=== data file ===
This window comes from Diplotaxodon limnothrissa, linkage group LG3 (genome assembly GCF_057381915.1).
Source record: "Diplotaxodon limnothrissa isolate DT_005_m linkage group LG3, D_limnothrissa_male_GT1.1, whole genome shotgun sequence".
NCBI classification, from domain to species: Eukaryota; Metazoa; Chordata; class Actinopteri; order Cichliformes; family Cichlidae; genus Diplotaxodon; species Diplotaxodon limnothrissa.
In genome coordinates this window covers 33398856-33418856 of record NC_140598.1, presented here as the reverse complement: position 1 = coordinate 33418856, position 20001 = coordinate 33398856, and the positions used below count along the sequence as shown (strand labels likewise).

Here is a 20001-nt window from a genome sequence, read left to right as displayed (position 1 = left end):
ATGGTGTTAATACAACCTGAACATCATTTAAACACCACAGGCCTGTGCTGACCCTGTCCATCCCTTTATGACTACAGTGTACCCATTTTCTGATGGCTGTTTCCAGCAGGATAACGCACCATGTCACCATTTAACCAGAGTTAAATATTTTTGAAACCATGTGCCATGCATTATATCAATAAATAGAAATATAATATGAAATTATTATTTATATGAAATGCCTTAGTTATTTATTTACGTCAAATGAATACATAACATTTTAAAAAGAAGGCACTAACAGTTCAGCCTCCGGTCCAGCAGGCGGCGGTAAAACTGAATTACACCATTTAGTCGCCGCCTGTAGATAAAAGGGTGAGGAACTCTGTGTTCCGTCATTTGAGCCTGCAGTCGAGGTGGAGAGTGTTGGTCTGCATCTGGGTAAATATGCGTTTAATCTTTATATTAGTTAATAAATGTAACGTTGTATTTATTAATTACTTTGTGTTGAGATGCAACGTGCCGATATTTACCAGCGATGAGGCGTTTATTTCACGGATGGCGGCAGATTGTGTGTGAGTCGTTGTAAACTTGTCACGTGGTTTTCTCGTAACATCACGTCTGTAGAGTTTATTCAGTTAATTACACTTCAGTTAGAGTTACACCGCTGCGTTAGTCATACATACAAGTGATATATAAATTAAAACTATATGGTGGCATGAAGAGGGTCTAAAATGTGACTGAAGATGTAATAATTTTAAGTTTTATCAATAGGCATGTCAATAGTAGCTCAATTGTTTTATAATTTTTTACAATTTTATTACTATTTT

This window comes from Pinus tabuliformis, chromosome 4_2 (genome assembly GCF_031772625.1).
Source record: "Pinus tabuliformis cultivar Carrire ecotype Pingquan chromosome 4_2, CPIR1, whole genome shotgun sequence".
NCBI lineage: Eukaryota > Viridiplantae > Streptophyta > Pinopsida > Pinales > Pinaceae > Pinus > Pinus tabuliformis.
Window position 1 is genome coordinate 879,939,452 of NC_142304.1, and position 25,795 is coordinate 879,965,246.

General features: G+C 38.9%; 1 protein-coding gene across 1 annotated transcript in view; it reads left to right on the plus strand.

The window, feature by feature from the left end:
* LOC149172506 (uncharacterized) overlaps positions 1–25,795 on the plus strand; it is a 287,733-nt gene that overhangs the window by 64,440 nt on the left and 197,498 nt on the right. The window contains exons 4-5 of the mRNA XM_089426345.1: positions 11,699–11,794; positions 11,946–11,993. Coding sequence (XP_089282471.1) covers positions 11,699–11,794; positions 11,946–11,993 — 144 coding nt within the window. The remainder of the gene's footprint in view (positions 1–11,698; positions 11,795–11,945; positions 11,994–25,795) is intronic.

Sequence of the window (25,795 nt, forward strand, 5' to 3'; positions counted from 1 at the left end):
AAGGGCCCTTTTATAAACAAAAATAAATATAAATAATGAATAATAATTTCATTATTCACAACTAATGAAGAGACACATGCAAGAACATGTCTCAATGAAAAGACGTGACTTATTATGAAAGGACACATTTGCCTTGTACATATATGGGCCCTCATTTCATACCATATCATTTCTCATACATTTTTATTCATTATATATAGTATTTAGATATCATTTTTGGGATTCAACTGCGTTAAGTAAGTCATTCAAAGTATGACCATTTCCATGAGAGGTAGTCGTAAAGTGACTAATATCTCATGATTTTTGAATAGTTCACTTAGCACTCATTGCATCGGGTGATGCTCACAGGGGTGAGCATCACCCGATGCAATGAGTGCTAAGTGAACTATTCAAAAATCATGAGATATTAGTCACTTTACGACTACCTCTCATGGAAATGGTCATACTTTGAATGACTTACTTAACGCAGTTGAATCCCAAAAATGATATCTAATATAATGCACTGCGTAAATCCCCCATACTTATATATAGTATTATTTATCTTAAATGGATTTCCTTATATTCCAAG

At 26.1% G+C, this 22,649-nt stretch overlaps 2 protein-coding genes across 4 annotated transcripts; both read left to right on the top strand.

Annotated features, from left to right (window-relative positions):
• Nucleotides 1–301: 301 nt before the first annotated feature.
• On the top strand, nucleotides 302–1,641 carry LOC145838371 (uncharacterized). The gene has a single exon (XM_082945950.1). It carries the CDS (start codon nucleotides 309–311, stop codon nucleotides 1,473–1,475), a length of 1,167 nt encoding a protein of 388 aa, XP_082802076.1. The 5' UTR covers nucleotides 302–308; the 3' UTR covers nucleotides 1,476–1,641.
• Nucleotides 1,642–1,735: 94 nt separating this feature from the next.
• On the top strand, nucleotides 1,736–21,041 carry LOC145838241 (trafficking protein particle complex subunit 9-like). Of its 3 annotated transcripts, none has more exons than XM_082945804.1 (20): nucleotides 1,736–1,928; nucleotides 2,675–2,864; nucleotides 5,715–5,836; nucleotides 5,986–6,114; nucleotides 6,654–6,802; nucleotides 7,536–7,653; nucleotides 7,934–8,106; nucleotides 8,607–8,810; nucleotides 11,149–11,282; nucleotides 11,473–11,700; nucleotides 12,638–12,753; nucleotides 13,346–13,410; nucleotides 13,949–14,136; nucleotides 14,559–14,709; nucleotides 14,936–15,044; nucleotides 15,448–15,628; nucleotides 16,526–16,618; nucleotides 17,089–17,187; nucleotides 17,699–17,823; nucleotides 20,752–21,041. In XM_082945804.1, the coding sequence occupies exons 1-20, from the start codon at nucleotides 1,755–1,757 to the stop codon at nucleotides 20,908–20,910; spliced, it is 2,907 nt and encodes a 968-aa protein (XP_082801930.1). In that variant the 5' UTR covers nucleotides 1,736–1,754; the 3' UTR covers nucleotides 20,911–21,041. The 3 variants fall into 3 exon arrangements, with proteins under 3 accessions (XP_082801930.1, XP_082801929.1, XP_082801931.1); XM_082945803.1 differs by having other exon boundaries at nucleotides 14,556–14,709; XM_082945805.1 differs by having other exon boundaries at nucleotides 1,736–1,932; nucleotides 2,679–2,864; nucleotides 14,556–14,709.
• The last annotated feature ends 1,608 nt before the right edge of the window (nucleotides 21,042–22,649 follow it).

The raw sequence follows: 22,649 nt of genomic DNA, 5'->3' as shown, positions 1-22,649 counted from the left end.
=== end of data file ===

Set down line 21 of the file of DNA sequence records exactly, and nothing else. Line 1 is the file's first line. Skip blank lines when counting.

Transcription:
• On the top strand, nucleotides 1,736–21,041 carry LOC145838241 (trafficking protein particle complex subunit 9-like). Of its 3 annotated transcripts, none has more exons than XM_082945804.1 (20): nucleotides 1,736–1,928; nucleotides 2,675–2,864; nucleotides 5,715–5,836; nucleotides 5,986–6,114; nucleotides 6,654–6,802; nucleotides 7,536–7,653; nucleotides 7,934–8,106; nucleotides 8,607–8,810; nucleotides 11,149–11,282; nucleotides 11,473–11,700; nucleotides 12,638–12,753; nucleotides 13,346–13,410; nucleotides 13,949–14,136; nucleotides 14,559–14,709; nucleotides 14,936–15,044; nucleotides 15,448–15,628; nucleotides 16,526–16,618; nucleotides 17,089–17,187; nucleotides 17,699–17,823; nucleotides 20,752–21,041. In XM_082945804.1, the coding sequence occupies exons 1-20, from the start codon at nucleotides 1,755–1,757 to the stop codon at nucleotides 20,908–20,910; spliced, it is 2,907 nt and encodes a 968-aa protein (XP_082801930.1). In that variant the 5' UTR covers nucleotides 1,736–1,754; the 3' UTR covers nucleotides 20,911–21,041. The 3 variants fall into 3 exon arrangements, with proteins under 3 accessions (XP_082801930.1, XP_082801929.1, XP_082801931.1); XM_082945803.1 differs by having other exon boundaries at nucleotides 14,556–14,709; XM_082945805.1 differs by having other exon boundaries at nucleotides 1,736–1,932; nucleotides 2,679–2,864; nucleotides 14,556–14,709.